# Advanced TMKMS Integration

# Setting up AWS Nitro Enclaves + Tendermint KMS for signing blocks

CAUTION

The setup isn't yet ready for production use:

  1. It is not yet audited
  2. The tmkms prototype fork isn't meant to be maintained in the long term

# Background

TMKMS, initially targeting Cosmos Validators, provide High-availability, Double-signing prevention and Hardware security module.

Currently, TMKMS provides both hardware signing and softsign. However, it is hard or impossible to plug your own Hardware Security Modules(HSM) to the major cloud providers when one wants to run it on the cloud for hardware signing. On the other hand, it is also insecure to use softsign as your generated signing key is actually in plain text on the machine.

What we want to achieve is just running TMKMS securely and provision validator conveniently on the cloud. To meet this end, we now can leverage AWS Nitro Enclaves to execute TMKMS and TMKMS then decrypts (during initialization) the signing via AWS KMS. Read more details here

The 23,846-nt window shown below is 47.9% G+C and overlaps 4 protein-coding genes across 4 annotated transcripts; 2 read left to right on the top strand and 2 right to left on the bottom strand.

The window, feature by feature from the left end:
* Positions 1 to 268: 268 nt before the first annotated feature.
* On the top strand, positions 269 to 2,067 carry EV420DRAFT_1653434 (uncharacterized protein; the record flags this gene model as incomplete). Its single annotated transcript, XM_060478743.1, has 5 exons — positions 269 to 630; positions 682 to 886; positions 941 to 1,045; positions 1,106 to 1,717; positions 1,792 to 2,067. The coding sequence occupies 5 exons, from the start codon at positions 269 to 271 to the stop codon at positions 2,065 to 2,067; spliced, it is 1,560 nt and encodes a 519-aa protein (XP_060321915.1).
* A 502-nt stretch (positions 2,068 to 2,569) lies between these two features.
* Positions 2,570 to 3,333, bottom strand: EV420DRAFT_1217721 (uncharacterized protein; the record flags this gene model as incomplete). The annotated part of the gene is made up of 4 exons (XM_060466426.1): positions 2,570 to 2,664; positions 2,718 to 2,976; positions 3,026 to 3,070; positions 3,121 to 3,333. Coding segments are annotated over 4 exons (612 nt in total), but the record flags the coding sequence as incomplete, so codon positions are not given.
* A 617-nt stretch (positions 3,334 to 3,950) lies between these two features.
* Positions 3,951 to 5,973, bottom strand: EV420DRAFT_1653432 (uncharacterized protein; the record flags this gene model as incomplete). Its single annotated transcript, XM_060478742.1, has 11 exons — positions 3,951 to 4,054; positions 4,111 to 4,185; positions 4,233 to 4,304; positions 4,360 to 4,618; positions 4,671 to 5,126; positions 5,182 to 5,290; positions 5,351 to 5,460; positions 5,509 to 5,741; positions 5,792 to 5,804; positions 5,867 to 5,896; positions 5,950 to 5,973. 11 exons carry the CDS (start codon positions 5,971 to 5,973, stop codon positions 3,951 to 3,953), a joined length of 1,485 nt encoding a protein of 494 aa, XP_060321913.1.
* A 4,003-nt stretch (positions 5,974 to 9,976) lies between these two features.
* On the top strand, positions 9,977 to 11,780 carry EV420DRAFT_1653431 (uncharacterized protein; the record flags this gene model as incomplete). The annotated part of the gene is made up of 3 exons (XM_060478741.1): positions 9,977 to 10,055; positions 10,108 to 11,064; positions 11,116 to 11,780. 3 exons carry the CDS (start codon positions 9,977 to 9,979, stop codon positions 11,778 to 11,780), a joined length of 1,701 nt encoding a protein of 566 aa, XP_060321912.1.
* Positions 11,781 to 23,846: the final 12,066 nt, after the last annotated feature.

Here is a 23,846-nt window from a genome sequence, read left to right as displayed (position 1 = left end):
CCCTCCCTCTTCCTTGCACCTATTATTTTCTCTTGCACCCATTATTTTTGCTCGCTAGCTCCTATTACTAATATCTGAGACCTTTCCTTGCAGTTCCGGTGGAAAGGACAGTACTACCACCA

Note that this is still work in progress and this document only describes a basic setup, so it is not yet ready for the production use. We recommend looking at other materials for additional setups, such as the Security best practices for AWS KMS whitepaper.

# Step 1. Set up supported EC2 instance types

Virtualized Nitro-based instances with at least four vCPUs. t3, t3a, t4g, a1, c6g, c6gd, m6g, m6gd, r6g, and r6gd instances are not supported.

We recommend m5a.xlarge and Amazon Linux 2 AMI for easier installation for AWS Nitro Enclaves CLI.

  • Remember to check Enable for Enclave in Advanced Details when configuring instance details.

# Step 2. Installing the Nitro Enclaves CLI

One needs to install Docker + Nitro Enclaves CLI.

Follow this doc to proceed.

# Step 3. Prepare TMKMS Enclave images on EC2

You can either follow this compiling-tmkms-for-aws-ne to build TMKMS Enclave images from scratch or simply use our published image.

$ mkdir ~/.tmkms
$ nitro-cli build-enclave --docker-uri cryptocom/nitro-enclave-tmkms:latest --output-file ~/.tmkms/tmkms.eif

After building the enclave image, you should obtain 3 enclave's measurements(PCRs): PCR0 (SHA384 hash of the image), PCR1 (SHA384 hash of the OS kernel and the bootstrap process), and PCR2 (SHA384 hash of the application). Take a note of the PCR0 value. One can also use PCR3 and PCR8, for more details, please find this link